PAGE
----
Letter to: Power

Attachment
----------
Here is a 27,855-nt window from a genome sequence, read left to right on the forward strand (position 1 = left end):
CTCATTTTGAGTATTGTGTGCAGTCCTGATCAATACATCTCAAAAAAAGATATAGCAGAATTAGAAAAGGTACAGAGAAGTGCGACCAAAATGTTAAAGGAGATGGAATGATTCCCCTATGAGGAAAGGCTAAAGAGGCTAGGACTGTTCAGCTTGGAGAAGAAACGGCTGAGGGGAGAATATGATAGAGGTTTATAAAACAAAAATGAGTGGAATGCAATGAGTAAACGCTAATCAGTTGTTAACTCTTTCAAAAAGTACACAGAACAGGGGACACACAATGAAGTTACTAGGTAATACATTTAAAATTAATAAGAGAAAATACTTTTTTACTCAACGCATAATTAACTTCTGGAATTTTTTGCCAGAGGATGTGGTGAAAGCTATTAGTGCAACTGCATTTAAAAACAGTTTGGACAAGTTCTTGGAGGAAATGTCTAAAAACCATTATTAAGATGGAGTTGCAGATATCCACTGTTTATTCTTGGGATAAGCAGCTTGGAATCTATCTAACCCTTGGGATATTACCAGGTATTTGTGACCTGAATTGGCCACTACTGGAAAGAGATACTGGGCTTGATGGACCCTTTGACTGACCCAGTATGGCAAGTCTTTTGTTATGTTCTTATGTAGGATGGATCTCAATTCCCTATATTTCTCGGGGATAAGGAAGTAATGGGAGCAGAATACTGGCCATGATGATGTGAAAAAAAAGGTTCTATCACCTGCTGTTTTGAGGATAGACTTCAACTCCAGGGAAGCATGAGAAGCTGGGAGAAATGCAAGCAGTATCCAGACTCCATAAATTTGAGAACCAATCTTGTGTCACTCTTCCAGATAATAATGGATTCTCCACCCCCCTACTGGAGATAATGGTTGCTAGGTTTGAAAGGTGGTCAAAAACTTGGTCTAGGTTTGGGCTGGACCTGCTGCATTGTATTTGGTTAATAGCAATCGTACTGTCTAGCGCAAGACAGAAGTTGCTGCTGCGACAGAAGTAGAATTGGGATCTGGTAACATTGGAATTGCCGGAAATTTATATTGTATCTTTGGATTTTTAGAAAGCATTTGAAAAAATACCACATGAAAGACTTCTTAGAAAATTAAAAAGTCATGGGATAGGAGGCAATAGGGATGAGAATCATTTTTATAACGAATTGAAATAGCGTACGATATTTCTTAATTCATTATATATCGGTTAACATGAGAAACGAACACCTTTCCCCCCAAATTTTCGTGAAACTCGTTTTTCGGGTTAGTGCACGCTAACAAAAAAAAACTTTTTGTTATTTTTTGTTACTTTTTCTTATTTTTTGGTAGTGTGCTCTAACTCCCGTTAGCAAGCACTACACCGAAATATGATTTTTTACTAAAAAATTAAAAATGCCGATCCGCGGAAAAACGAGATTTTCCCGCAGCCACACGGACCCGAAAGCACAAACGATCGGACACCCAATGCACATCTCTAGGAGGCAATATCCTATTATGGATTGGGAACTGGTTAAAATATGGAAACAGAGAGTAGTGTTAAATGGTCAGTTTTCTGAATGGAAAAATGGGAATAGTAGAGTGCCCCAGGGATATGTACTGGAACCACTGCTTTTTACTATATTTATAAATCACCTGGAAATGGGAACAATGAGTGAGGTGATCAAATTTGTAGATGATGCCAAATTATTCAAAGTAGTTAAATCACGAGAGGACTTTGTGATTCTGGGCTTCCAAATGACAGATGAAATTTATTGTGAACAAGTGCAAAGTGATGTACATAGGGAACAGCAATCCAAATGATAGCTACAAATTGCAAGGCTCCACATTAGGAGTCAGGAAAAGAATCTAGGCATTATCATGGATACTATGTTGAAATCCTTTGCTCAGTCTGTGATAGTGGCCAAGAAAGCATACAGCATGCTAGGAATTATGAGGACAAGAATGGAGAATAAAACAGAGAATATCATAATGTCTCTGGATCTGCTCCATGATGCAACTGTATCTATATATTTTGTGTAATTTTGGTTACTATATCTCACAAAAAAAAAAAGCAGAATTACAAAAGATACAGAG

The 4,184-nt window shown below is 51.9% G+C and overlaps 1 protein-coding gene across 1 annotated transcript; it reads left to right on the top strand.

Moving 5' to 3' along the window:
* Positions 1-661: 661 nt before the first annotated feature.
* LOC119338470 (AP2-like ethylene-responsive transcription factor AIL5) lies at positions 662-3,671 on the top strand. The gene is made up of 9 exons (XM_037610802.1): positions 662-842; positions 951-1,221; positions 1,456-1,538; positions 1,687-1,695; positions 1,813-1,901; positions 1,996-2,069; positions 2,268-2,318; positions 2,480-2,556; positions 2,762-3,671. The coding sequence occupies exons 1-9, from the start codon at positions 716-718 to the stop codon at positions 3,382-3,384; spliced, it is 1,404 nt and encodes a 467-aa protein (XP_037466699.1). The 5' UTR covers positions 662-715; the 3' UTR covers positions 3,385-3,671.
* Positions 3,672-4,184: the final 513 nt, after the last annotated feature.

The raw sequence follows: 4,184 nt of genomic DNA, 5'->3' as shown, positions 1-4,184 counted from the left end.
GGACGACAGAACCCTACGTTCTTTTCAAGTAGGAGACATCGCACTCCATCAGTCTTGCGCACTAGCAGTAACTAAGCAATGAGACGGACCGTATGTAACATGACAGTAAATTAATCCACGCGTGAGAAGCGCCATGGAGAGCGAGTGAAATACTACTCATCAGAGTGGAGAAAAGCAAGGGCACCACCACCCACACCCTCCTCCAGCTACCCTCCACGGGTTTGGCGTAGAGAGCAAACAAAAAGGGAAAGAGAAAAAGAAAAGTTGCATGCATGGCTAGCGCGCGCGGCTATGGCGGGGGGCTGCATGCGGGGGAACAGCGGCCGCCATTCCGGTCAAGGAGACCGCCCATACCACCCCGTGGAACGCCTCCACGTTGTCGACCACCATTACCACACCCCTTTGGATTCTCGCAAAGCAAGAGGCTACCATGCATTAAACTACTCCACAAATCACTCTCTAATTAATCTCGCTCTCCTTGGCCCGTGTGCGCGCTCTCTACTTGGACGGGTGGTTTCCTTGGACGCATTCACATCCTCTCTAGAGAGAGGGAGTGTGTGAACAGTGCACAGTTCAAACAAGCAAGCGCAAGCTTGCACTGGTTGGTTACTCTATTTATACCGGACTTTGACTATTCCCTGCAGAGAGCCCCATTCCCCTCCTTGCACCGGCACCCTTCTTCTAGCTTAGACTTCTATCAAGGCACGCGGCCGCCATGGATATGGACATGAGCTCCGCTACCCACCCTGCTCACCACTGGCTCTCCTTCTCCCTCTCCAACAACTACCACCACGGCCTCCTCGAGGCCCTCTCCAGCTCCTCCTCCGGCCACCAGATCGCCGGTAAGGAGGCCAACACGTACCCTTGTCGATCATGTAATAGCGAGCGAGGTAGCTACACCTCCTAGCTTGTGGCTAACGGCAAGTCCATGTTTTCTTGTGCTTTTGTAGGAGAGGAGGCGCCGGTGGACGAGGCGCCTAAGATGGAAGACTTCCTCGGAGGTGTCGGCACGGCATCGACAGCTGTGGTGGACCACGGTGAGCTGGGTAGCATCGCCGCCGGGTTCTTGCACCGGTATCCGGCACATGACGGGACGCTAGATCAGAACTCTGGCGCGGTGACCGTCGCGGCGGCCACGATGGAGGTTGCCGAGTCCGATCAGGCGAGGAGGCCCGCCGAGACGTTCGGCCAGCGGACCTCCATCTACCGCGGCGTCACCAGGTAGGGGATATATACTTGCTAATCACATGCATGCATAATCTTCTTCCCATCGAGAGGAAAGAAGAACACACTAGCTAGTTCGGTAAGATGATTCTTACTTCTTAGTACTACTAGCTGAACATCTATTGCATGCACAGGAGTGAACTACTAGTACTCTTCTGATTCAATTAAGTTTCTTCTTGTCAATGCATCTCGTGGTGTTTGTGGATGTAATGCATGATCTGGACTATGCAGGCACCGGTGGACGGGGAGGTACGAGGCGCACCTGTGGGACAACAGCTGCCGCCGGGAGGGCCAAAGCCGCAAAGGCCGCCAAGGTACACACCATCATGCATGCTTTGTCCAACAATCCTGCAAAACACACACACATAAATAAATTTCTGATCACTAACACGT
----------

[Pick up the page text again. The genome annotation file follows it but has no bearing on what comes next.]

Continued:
A municipal electric energy cooperative, which is created by concurrent resolutions of the governing boards of municipal electric utilities and that is exempt from taxation, may qualify as a "political subdivision of the state." LeeAnn Power, a public records administrator at the Connecticut State Library, asked whether a municipal electric energy cooperative is a "political subdivision of the state" and is required to comply with municipal records management law in Connecticut General Statutes §11-8. The statute provides, the "State Librarian shall be responsible for developing and directing a records management program for the books, records, papers and documents of all state agencies within the executive department, and the books, records, papers and documents of the several towns, cities, boroughs, districts and other political subdivisions of the state." A municipal cooperative may be created by concurrent resolutions adopted by the governing boards of two or more municipal electric utilities, pursuant to C.G.S. §7-233e(b). Municipal cooperatives possess the power of eminent domain and are exempt from taxation by the state or any political subdivision of the state, pursuant to C.G.S. §7-233s. Attorney General George Jepsen opined that CMEEC, the Connecticut Municipal Electric Energy Cooperative, is a political subdivision of the state for purposes of C.G.S. §11-8, because it is a municipal cooperative that possesses a public purpose, it exercises an essential government function and it is exempt from taxation. "[L]ike regional councils of government, regional planning agencies, and transit districts that this Office has determined to be political subdivisions," wrote Attorney General Jepsen, "municipal cooperatives are created through statutorily authorized municipal action." The Attorney General added, "They perform a quintessential public purpose and governmental function typical of local units of government."